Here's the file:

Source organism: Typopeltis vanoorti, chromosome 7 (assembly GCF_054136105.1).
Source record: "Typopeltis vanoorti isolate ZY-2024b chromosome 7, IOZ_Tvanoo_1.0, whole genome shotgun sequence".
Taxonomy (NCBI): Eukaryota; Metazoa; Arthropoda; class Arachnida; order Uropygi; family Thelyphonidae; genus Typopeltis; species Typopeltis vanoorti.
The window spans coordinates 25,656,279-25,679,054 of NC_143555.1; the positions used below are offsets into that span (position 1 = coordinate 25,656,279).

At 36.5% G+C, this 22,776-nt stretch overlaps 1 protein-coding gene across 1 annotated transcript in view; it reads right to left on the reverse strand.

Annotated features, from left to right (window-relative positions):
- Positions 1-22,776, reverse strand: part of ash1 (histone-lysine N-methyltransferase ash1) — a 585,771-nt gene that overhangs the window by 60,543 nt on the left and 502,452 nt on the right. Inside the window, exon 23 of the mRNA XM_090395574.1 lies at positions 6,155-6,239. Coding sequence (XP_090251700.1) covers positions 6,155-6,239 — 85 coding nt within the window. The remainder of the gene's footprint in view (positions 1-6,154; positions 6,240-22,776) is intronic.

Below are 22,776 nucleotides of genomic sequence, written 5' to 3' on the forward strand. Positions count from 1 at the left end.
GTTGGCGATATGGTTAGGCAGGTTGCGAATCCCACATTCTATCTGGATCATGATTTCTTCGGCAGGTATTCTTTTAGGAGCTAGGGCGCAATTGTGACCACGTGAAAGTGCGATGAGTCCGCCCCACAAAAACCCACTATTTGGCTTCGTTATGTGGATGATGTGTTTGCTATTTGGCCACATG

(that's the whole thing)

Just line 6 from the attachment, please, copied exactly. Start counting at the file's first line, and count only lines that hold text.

Annotated features, from left to right (window-relative positions):